When we arrived home on Saturday night, we all slept soundly.  Then, Sunday morning came, another week started in the house-of-God, another week in the life of a pastor.

Praying child.

Published in: on October 4, 2017 at 10:49 am  Leave a Comment  

The Preacher’s Work Week – Part 3

Luke 14:23


On Monday, the pastor doesn’t have the energy to do much more than recover from Sunday.  For many a layman, that doesn’t make sense.  Their limited understanding thinks the pastor works only one hour a week, and most of them, even that’s too long. There have actually been research studies on the effects of stress for varied professions. One study found pastors experience the same amount of stress in one Sunday service as any other person who works a full eight-hour day. So, the preacher may get the mail, return a few calls, or just take care of mundane chores. It’s not a day to start anything.

On Tuesday night, the pastor goes on visitation.  This is the time set aside for the pastor to get into people’s homes – the lost people, the shut-ins, the inactive church member.  The pastor and perhaps one or two of the deacons would arrive at the church, distribute contact lists, say a prayer, and head off into the highways and the hedges to compel them to come in.  In smaller churches, the pastor is often the only one to go.  I heard of one frustrated preacher who decided to buy a boat and name it “Visitation.”  That way he could just go the lake on Tuesdays and tell people he was on Visitation.

My dad would occasionally take me along with him.  I loved the opportunity to spend a little time with my dad, but I wasn’t crazy about being around other people.  Years later, I discovered through the Meyers-Briggs Personality Inventory I was an introvert.  Being around people I didn’t know very well drained me. Forging new relationships was often a challenge, much less relationships with grown-ups.  My father was an extrovert.  He thrived on meeting new people and being with his flock.  Sometimes visitation for him took odd forms. A few years ago, an older fellow informed me he thought my dad was the best pastor he ever had. When I inquired why, he stated, “He went to farm implement sales with me.”  My dad went wherever the people were, not just to their homes. He knew a little about everything, so he would often end up helping repair a plow or working a squeeze-chute at branding time. More often than not, he came home from visitation with dirty pants. Daddy loved visitation.

(Warning: Adult Content Ahead)

An Un-welcome Visitation

One visitation night stands out in my mind above the rest.  Rather, it haunts my mind.  I went with my dad to an elderly lady’s home on a Tuesday night.  She was a stalwart of the little church and he wanted to check on her because she had not been well.  When we got there, her grown children happened to be at home.  There was her 20-something year old daughter, another female friend, and two male friends. They were in a back room talking and laughing while my dad was visiting.  At one point they hollered at me to come meet them. I looked at my dad, and he nodded that it was alright.  I timidly walked in and they started talking to me.  One of the men quietly shut the door, while another of the men and one of the women held me on the bed.  The man and woman proceeded to unzip my pants and take them down.  I didn’t know what to do. I tried to get loose, but these were grown people, and I was nine years old. To this day, I don’t know why I didn’t yell out.  I struggled to get free, but I didn’t yell. The woman began to fondle me, while the other three laughed and pointed.  It was all a big joke. While my father prayed with Mrs. Brown in the kitchen, four adults molested me in the bedroom. After a couple of minutes, they put my pants back up and let me go. I was confused, angry, hurt, and dazed. When they released me, I ran outside and looked for a place to get away.  The only thing I could think of was to climb a tree, which I did. I climbed as high into that sycamore tree as I could go.  Then, I just sat there in the branches until my father came out.  I never told him why I was in the tree. In fact, I never told anyone until I was well past 40 years old.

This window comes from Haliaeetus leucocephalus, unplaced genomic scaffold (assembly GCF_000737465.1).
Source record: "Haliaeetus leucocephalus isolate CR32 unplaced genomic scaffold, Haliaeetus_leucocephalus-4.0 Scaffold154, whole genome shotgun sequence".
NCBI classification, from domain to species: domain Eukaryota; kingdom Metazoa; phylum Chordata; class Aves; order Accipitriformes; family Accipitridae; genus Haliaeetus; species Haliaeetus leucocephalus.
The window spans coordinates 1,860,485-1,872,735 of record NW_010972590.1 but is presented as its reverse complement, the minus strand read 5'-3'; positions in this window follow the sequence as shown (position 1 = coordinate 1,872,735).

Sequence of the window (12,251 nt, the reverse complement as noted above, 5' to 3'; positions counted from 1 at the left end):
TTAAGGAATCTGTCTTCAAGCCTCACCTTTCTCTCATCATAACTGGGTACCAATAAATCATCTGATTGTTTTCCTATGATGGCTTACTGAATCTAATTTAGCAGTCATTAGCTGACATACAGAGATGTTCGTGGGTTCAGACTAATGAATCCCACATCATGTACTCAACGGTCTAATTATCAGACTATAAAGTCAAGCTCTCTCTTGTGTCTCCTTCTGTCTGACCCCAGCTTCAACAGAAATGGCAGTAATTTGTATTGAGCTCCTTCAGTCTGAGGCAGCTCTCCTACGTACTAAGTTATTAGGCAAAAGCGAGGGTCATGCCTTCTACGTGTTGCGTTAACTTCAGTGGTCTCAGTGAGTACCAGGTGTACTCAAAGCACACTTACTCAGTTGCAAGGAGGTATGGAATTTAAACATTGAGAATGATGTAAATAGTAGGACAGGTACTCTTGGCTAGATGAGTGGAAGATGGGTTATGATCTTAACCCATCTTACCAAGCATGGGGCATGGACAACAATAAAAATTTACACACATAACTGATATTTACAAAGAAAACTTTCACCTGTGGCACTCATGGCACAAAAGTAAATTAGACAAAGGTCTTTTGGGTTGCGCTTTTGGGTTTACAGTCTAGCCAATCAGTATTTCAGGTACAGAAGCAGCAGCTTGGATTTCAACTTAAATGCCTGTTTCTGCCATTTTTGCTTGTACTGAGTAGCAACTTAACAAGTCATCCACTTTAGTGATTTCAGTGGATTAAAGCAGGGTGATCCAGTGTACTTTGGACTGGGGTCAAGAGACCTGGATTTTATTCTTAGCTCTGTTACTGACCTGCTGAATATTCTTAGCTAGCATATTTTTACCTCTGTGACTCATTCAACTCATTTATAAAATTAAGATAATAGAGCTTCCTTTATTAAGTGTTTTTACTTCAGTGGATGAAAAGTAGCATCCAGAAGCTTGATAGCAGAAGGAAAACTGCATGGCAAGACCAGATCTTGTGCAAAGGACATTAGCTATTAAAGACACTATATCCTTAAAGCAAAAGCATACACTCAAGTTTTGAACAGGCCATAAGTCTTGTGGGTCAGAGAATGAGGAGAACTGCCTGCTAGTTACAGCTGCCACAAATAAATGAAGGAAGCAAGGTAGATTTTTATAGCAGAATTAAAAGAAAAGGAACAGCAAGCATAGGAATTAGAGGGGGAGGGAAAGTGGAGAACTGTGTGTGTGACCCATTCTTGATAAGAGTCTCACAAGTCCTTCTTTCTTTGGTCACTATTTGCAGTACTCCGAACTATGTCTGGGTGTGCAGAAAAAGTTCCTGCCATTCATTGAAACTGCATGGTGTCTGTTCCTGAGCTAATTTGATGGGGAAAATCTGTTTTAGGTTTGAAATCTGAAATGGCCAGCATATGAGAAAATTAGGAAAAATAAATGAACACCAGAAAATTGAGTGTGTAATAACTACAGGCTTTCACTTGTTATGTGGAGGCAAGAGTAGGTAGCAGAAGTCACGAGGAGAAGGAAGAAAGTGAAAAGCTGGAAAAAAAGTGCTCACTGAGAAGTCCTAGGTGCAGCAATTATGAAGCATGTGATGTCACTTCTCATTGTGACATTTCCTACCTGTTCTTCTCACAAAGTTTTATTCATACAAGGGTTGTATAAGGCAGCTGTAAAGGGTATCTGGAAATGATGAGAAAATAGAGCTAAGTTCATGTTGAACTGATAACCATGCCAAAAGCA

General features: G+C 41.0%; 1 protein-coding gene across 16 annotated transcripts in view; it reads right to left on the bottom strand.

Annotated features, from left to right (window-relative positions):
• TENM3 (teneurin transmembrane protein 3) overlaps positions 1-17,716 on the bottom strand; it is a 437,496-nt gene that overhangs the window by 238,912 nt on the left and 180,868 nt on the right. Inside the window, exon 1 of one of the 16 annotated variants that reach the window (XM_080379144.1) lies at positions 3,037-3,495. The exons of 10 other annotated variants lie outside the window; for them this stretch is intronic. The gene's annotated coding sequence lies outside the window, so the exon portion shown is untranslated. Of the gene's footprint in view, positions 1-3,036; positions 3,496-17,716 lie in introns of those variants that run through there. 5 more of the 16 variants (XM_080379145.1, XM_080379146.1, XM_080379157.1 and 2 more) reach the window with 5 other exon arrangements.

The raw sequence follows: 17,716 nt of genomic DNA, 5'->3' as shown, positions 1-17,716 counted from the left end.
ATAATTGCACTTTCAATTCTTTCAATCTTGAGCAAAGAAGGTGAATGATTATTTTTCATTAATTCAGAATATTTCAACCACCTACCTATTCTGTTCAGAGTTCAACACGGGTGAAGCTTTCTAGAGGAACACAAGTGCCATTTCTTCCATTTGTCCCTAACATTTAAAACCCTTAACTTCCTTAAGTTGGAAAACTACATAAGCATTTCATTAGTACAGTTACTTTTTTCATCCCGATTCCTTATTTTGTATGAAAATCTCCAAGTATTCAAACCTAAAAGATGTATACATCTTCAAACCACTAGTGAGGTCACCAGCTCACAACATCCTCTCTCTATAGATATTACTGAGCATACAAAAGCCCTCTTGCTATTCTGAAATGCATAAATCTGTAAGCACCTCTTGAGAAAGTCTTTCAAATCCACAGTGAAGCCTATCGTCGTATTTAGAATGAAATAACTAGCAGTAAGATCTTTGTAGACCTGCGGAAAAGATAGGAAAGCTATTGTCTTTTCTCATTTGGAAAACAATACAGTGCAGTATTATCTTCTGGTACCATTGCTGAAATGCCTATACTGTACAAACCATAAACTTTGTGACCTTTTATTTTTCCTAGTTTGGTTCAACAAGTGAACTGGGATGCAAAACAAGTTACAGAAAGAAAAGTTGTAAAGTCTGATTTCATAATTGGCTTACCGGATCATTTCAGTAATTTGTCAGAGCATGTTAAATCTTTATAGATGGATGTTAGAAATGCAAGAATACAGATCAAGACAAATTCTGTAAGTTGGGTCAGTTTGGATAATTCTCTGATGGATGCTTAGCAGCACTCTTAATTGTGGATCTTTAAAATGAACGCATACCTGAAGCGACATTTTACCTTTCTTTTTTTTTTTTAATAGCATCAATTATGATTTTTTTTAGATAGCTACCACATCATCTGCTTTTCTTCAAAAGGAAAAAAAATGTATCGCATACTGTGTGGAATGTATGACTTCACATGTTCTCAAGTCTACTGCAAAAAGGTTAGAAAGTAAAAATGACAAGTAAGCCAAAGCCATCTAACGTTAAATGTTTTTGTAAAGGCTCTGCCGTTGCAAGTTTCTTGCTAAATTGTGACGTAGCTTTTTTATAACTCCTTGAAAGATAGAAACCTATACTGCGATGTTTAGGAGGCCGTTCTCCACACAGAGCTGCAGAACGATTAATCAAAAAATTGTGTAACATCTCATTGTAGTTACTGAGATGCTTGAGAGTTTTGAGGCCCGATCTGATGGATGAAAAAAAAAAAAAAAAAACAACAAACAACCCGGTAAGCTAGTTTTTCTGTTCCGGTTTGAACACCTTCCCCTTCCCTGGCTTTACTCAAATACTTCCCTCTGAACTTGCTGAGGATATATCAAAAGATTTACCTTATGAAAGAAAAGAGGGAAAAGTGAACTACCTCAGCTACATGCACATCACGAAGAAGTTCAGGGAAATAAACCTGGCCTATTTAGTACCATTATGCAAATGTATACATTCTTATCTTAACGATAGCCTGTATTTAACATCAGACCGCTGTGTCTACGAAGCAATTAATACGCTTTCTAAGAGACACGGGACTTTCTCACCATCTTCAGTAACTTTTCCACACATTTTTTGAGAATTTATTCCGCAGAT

I know many of you are shocked that I would include such a graphic story in an otherwise light-hearted blog.  I do it for two reasons. First, life is not always light-hearted and fun. Sometimes it is messy, ugly, and confusing, even in a pastor’s home.  Second, I have discovered I am not alone.  There are many others who have experienced such transgressions in church-related settings.  Little boys and little girls are scarred for life by others.  I was emotionally fractured by that event.  I do not feel like a “victim” per se.  I do realize, however, the profound impact this had on my life.  For years after, I experienced sexual confusion and poor choices.  Through some solid biblical counseling and conversations with other friends, who I discovered had experienced similar events, I have found a sense of resolution. This is not mine to avenge.  That is a right God reserves for himself (Romans 12:19)  Forgiveness does not ignore a wrong. Forgiveness looks the wrong straight in the face and says, “What you did was wrong! However, I give up the right to punish you.” Also, forgiveness does not mean automatic trust. Forgiveness is free, but trust is earned.